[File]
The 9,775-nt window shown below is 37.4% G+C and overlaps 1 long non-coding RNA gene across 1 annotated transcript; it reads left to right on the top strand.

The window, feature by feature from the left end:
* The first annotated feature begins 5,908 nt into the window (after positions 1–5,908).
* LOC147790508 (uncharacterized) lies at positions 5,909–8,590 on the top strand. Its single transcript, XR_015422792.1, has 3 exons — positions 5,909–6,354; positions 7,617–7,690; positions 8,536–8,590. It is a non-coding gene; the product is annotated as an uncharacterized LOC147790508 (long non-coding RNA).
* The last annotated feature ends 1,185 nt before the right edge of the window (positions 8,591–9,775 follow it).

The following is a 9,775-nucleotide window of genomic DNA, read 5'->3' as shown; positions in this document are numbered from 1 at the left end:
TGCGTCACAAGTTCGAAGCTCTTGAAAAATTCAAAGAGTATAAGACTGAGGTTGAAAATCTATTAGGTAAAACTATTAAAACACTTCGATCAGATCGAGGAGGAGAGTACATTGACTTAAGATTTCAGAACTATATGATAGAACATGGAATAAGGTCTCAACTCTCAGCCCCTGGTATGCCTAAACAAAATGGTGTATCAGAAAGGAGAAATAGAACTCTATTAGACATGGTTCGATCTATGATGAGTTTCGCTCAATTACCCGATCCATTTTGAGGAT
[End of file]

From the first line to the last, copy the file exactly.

The 9,775-nt window shown below is 37.4% G+C and overlaps 1 long non-coding RNA gene across 1 annotated transcript; it reads left to right on the top strand.

The window, feature by feature from the left end:
* The first annotated feature begins 5,908 nt into the window (after positions 1–5,908).
* LOC147790508 (uncharacterized) lies at positions 5,909–8,590 on the top strand. Its single transcript, XR_015422792.1, has 3 exons — positions 5,909–6,354; positions 7,617–7,690; positions 8,536–8,590. It is a non-coding gene; the product is annotated as an uncharacterized LOC147790508 (long non-coding RNA).
* The last annotated feature ends 1,185 nt before the right edge of the window (positions 8,591–9,775 follow it).

The following is a 9,775-nucleotide window of genomic DNA, read 5'->3' as shown; positions in this document are numbered from 1 at the left end:
TGCGTCACAAGTTCGAAGCTCTTGAAAAATTCAAAGAGTATAAGACTGAGGTTGAAAATCTATTAGGTAAAACTATTAAAACACTTCGATCAGATCGAGGAGGAGAGTACATTGACTTAAGATTTCAGAACTATATGATAGAACATGGAATAAGGTCTCAACTCTCAGCCCCTGGTATGCCTAAACAAAATGGTGTATCAGAAAGGAGAAATAGAACTCTATTAGACATGGTTCGATCTATGATGAGTTTCGCTCAATTACCCGATCCATTTTGAGGAT